As I watched the live stream listening party for Kanye West’s eighth studio album Ye, I couldn’t help but focus on the flames.
In the middle of a field in Jackson Hole, Wyoming, a crowd of listeners surrounded a large bonfire as speakers pulsed with music. As nightfall fell over the mountainous landscape, the fire’s glow seemed to provide a sense of warmth and comfort amidst the chilly surroundings. Yet as the fire crackled and sparked, I kept wondering how close one could stand before getting burned.
It kind of reminded me of what it’s like to be a Kanye West fan in 2018. If I’m being honest with myself, maybe it’s always felt this way.
At seven tracks and just under 24 minutes long, Ye is almost the polar opposite of 2016’s mammoth-sized The Life of Pablo. It’s focused and concise, and even with its short running time, there’s plenty to dissect. It’s also problematic.
But then again, so was Pablo’s “Famous” and Yeezus’ “On Sight” and Graduation’s “Drunk and Hot Girls” and The College Dropout’s “New Workout Plan” and on and on and on. Kanye’s devil has always avoided the details, sitting in plain sight as we collectively shrugged it away, even if it got more difficult as more time passed.
This time around, the new music comes on the heels of candid support of Donald Trump, the elevation of problematic alt-right commentators, and an avalanche of non sequitur ramblings in the name of free thought, including a disastrous comment about slavery being a choice.
Even in the midst of disgust and heartbreak, a small part of me held out hope that a new album might help correct course or salve wounds. This line of thinking reveals that I have learned little – Ye doesn’t fix anything. It just sounds good.
It takes less than a minute into the album’s second track, “Yikes”, for Kanye to utter the lines, “Russell Simmons wanna pray for me, too / I’ma pray for him ‘cause he got #MeToo’d”. The cringe on my face likely mirrored the one I displayed upon hearing the now infamous Taylor Swift line in “Famous” just two years ago. In both instances, I kept listening because the beat was so good.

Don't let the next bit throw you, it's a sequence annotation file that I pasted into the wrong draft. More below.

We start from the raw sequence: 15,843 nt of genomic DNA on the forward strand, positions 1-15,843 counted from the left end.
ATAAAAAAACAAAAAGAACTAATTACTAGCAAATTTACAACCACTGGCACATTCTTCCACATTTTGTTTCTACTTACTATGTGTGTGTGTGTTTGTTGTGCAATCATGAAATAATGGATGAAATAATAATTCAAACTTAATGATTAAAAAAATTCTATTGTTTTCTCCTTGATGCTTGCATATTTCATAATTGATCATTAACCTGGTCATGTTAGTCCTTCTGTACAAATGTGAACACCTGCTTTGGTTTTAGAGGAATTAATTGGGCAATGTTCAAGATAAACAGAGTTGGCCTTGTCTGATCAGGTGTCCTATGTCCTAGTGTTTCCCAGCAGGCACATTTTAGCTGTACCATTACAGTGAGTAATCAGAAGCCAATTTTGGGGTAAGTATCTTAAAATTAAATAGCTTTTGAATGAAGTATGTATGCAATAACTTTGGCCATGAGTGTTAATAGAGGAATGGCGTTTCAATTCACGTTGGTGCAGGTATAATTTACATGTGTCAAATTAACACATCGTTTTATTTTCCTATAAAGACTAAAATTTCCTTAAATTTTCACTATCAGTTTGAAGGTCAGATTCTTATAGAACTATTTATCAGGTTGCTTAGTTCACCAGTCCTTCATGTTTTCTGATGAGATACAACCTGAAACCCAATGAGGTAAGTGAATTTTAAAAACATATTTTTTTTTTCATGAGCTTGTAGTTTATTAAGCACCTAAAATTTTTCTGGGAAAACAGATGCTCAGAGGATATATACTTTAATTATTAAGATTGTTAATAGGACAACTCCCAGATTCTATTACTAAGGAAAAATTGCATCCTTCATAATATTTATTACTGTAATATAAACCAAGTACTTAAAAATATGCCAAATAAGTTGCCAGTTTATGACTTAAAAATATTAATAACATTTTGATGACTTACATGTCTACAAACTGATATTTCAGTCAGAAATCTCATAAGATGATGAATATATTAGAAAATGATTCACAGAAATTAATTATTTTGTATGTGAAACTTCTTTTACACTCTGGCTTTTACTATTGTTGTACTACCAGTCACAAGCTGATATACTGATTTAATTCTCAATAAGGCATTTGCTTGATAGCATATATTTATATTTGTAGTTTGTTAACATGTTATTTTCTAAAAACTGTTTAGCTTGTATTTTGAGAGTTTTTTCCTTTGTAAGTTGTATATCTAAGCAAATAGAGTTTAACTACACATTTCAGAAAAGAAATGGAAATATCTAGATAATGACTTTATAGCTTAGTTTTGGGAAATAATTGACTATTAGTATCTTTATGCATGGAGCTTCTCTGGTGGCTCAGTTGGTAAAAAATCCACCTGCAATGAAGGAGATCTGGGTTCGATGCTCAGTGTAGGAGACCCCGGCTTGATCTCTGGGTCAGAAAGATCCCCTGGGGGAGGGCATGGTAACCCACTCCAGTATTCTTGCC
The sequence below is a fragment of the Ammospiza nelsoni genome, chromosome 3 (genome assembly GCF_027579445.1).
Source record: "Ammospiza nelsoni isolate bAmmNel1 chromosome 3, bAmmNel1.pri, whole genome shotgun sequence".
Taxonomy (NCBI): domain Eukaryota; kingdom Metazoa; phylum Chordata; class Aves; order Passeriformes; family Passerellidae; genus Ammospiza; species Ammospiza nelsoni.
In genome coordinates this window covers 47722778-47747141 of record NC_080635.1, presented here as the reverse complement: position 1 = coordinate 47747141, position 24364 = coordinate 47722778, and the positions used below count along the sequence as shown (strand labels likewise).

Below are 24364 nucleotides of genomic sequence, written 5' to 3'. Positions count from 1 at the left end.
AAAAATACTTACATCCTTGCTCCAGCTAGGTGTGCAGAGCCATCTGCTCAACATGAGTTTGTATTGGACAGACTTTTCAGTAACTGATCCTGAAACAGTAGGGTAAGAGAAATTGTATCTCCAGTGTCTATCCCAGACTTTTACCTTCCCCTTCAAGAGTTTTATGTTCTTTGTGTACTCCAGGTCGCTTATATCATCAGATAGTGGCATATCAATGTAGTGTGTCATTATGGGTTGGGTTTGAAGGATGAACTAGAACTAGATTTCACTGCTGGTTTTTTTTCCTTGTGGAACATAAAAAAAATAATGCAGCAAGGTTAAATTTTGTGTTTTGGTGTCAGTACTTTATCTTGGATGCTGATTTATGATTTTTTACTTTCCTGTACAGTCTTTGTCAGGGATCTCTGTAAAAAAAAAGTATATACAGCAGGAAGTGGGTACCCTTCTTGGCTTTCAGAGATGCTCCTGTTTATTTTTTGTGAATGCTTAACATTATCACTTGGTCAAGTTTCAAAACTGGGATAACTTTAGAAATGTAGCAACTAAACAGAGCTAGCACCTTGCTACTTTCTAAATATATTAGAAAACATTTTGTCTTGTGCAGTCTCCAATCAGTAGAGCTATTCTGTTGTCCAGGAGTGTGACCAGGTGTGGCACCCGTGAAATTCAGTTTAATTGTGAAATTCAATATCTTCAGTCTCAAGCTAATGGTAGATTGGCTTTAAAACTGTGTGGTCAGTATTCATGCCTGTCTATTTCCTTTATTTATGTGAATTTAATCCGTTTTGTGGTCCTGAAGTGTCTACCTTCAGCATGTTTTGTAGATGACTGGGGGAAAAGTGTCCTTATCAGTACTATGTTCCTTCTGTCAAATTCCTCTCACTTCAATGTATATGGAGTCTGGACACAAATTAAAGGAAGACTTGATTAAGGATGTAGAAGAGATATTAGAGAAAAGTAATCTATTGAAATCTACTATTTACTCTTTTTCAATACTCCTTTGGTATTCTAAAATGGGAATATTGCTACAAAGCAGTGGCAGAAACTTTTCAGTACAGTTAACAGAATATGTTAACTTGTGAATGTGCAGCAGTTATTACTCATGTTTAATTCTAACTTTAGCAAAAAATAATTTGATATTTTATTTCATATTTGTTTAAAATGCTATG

And in typical fashion, the production on Ye is something to be admired. But this time, it can’t cover up the flaws, because right now, the emperor truly has no clothes. “All Mine” is reckless in its ideas of women as possessions, and even a genuine attempt by West to address his own misogyny for his daughter’s sake on “Violent Crimes” comes up startlingly short, placing the impetus on North to follow a certain path in order to avoid the pitfalls of a sexist society.
In its best thematic moments, Ye deals openly with Kanye’s battle with bi-polar disorder and thoughts of suicide, and finds him grateful to his wife for not leaving his side amidst his self-created chaos. Like so many Kanye albums, Ye is messy, and in large part, this is what has made his music so approachable, relatable, and powerful. But at 40 years old and deep into his artistic career, is it time to ask for more? Or at least ask for growth in the areas that continue to cause pain and alarm?
There are no easy answers to this and the responses will be varied and deeply personal. On “Ghost Town” Kanye and Kid Cudi team up again, with 070 Shake joining late in the track with a repeated refrain of, “We’re still the kids that we used to be / I put my hand on the stove to see if I still bleed / And nothing hurts anymore, I feel kinda free”. There’s a lot packed into those lines and interpretations will differ, but for me, as long as the stove remains hot and the fire still sparks, I’m comfortable putting a little distance between myself and the flames.
by Kiel Hauck
Kiel Hauck is the editor in chief at It’s All Dead. Over the past decade, he has been a contributor for multiple online and print publications and was most recently an editor at PopMatters. Kiel currently resides in Indianapolis, IN with his wife and their imaginary pet, Hand Dog. You can follow him on Twitter.